The Science of Procrastination in 3 Minutes
We all are guilty of succumbing to procrastination now and then, especially when we have to complete a task that we are not particularly excited about doing (and any job comes with some of *those* tasks). Our level of motivation to achieve a given task and our perception of the reward both play integral roles in our likeliness to put off the task.
The following video explains the science behind procrastination in a light (and entertaining) way.
As the video explains, our human tendency to over or underestimate the value of a reward that completing a task will deliver is based on its temporal proximity – or its closeness in time. If a deadline for an undesirable task is far away, say two weeks as opposed to two days or two hours, our brains are likely to “temporally discount” it in favor of working on other tasks that will provide us with more immediate rewards. Which leads us to procrastination.
Human motivation is highly influenced by how imminent the reward is perceived to be. The further away the reward is the more you discount its value. This is referred to as hyperbolic discounting, or present bias.
When we experience something positive, our brain sends a dose of dopamine, which modifies the neurons and makes you more likely to repeat the behavior that brought the reward. Reading an article on the Internet, for example, provides a small and continuous reward that we can achieve quickly rather than a one-time future reward.
Think studying for an exam. Until temporal proximity increases the value of the reward that studying will provide (a good grade on the exam), we are likely to discount its reward in favor of more immediate rewards that we can achieve until the exam date gets closer. (Cue pulling an all-nighter 24-hours before the exam).
How does understanding the science behind procrastination actually help us improve our productivity?
- The Pomodoro technique suggests that we can be more efficient by breaking our to-do lists down into manageable, definable tasks that can be accomplished in 30 minutes or less (“Organize outline for annual report” as opposed to a more daunting to-do of “Write the annual report”). Creating self-imposed mini-deadlines improves your work habits and helps you manage deadlines that are farther away.
- Giving yourself 5 minute breaks or simple rewards in between tasks, such as taking a brief walk, can help you stay motivated among varying tasks by breaking down large projects into smaller to-do’s that provide more immediate rewards. By gradually increasing the amount of work time you put in, you will improve your high-level functioning.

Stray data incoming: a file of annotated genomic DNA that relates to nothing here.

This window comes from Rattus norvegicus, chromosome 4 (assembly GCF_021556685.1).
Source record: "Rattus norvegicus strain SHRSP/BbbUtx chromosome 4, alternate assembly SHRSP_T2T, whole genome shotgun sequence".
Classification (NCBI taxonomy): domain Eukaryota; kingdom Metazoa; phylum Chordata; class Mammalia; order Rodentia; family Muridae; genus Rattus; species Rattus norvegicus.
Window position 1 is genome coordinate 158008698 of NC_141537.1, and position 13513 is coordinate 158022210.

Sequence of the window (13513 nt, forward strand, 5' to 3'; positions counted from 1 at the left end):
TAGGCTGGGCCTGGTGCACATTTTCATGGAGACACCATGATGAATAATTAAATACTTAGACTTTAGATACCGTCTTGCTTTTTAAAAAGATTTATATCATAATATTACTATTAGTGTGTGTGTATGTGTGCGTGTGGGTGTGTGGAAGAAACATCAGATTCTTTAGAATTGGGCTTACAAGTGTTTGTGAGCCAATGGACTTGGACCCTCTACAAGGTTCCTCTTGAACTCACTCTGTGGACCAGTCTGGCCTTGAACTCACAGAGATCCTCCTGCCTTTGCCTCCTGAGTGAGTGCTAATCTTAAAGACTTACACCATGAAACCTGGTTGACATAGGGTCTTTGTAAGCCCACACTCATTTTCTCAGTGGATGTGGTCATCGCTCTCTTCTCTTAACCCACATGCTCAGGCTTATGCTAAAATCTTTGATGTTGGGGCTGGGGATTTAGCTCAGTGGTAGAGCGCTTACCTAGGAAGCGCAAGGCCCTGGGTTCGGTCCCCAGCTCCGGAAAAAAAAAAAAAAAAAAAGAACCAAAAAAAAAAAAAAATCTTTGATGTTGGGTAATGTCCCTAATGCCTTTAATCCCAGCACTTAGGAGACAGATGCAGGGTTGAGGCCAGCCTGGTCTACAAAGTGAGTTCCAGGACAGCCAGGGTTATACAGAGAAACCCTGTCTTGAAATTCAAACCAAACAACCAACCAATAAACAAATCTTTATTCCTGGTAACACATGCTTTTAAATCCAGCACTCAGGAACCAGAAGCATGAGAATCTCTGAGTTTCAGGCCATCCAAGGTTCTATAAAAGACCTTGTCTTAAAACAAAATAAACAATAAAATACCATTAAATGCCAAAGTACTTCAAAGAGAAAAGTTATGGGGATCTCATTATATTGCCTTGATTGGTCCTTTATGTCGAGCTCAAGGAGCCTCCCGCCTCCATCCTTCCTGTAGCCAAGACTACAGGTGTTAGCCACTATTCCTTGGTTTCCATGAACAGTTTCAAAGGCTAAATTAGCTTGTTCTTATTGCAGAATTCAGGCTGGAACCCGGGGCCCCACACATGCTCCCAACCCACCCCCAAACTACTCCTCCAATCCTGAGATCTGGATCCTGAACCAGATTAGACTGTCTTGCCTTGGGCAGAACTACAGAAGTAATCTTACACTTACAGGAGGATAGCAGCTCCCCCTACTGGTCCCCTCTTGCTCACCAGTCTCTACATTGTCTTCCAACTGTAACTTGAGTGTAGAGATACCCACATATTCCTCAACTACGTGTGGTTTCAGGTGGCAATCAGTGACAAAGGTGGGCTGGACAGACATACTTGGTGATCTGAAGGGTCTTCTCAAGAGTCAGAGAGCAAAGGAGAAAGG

- Instead of looking at a task as “25 minutes of doing something I don’t want to do,” focus on the enjoyment of achieving an unpleasant task – or the reasons that accomplishing the task will help you to achieve a higher goal that you are working toward.
- Avoid distractions – and avoid unnecessarily distracting others. Procrastination is a symptom – not a cause – of being improperly motivated. Putting obstacles in the way of your procrastination habits can help keep you on track. Turn off the Internet, shut your office door or get out and work elsewhere from the office for a few hours in a new space to break the habit of distraction and stay on track.
- On the reverse side, respect your co-workers’ time the way you’d like them to respect yours. If you appreciate having an hour to focus on a task without being interrupted, do the same for those you work with to enable them to be their most productive as well.
In the end, it simply comes down to managing your intrinsic motivation and perception of reward to overcome the habit of procrastination.
If you’re interested in learning more about the psychology behind motivation, check out The Willpower Instinct by Stanford University psychologist Kelly McGonigal, explaining the science of self-control and tips for improving your happiness, health and productivity.